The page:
> You're correct in saying we can't use the Bazaar revison. Remember that we have already experienced one fundamental flaw with that... the revision number is an illusion that can change over time. So what was r9296 today might apply to a completely different state of the code next week or next month.

Trunk has the append-only flag set, so it can't happen any more. It is
no longer possible for the trunk's revision number to decrease.

Regards, Krzysztof
Jon Cruz
2010-04-06 20:12:35 UTC
Permalink
On Apr 6, 2010, at 12:59 PM, Krzysztof Kosiński wrote:

> I am 99,9% sure it is impossible in Word, because opening the same
> document for the second time simply focuses the existing window
> created for that document.

I'm 100% sure it is very possible in Word, because I was doing it earlier this morning.
Aaron Spike
2010-04-06 20:13:15 UTC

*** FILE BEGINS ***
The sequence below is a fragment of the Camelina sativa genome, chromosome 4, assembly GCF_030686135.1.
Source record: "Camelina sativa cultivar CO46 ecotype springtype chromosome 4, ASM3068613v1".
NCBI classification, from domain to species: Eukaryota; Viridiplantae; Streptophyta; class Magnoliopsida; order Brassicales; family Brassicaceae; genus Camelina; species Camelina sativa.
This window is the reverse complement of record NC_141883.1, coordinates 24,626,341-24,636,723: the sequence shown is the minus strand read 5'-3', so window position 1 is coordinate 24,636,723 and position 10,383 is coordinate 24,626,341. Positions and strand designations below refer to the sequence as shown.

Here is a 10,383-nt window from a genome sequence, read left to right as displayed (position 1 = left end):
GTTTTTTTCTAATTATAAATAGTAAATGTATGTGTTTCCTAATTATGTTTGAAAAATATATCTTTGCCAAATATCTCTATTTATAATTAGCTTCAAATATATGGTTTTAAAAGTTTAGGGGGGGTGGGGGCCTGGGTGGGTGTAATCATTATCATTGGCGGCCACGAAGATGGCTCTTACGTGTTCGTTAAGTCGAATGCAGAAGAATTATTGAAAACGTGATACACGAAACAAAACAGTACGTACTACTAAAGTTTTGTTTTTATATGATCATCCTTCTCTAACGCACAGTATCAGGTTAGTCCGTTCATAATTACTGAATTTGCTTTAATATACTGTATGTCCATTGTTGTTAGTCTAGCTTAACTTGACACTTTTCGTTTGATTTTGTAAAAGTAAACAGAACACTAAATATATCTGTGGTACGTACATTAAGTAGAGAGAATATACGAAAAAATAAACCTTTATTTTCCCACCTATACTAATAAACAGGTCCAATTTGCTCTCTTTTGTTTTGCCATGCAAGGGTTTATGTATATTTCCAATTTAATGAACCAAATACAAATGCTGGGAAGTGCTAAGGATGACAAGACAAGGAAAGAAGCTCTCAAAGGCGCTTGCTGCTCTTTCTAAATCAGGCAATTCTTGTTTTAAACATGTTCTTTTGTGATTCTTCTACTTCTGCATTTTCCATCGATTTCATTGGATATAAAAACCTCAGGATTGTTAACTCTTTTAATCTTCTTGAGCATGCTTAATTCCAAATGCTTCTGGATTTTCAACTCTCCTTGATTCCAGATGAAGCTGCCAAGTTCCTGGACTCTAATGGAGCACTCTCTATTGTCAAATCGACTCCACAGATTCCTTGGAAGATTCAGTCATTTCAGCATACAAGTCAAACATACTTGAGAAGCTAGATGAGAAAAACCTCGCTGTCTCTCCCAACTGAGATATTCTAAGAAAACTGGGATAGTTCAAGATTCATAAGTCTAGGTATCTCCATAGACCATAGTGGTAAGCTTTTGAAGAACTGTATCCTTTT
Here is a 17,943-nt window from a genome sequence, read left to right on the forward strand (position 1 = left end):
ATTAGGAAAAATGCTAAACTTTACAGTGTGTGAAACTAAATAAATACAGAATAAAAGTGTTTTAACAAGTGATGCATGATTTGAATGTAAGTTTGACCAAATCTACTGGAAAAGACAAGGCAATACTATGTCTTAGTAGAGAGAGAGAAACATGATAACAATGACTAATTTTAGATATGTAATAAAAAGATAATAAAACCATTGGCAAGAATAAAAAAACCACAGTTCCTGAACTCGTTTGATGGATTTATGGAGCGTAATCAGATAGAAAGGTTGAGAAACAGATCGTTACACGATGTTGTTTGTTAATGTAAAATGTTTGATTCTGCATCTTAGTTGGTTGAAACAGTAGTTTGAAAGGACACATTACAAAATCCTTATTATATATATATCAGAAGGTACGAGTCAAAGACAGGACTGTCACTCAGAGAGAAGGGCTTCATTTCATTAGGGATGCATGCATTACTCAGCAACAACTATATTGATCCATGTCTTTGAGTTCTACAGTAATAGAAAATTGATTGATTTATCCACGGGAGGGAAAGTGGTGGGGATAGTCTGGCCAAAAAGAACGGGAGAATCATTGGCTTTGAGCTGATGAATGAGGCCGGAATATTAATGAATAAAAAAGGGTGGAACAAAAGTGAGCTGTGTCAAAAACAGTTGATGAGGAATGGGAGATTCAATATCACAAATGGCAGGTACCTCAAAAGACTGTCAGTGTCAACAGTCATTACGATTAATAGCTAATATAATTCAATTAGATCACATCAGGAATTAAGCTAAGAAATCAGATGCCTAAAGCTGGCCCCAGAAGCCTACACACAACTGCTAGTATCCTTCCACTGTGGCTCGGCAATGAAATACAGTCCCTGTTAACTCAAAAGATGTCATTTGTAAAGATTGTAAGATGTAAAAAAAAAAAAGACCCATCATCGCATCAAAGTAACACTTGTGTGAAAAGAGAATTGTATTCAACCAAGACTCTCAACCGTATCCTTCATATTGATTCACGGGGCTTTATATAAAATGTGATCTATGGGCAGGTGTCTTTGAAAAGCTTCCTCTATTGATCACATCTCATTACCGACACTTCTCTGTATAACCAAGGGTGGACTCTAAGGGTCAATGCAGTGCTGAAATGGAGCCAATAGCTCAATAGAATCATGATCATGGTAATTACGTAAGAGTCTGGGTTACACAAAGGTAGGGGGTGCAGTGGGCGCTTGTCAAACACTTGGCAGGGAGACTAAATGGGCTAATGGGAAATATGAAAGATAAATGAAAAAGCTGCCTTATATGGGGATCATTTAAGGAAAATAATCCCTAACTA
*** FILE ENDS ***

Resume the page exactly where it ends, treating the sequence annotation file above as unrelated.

Permalink
On 4/6/2010 2:59 PM, Krzysztof Kosiński wrote:
> W dniu 6 kwietnia 2010 21:09 użytkownik Jon Cruz <***@joncruz.org> napisał:
>> It is far more common to allow for opening multiple windows on a *single* live in-memory document. Edits in one window are immediately reflected in the other. And yes, I'm speaking of actual windows here, not just split pane views.
>> Among the software that I know does this are GIMP, Adobe Photoshop, Adobe Illustrator and even Microsoft Word. They all do things the same way that Inkscape currently does. And there are many very strong usability and workflow reasons to allow for this.
>
> I am 99,9% sure it is impossible in Word, because opening the same
> document for the second time simply focuses the existing window
> created for that document.

100% possible in Word 2007. View Ribbon -> Windows -> New Window "Open a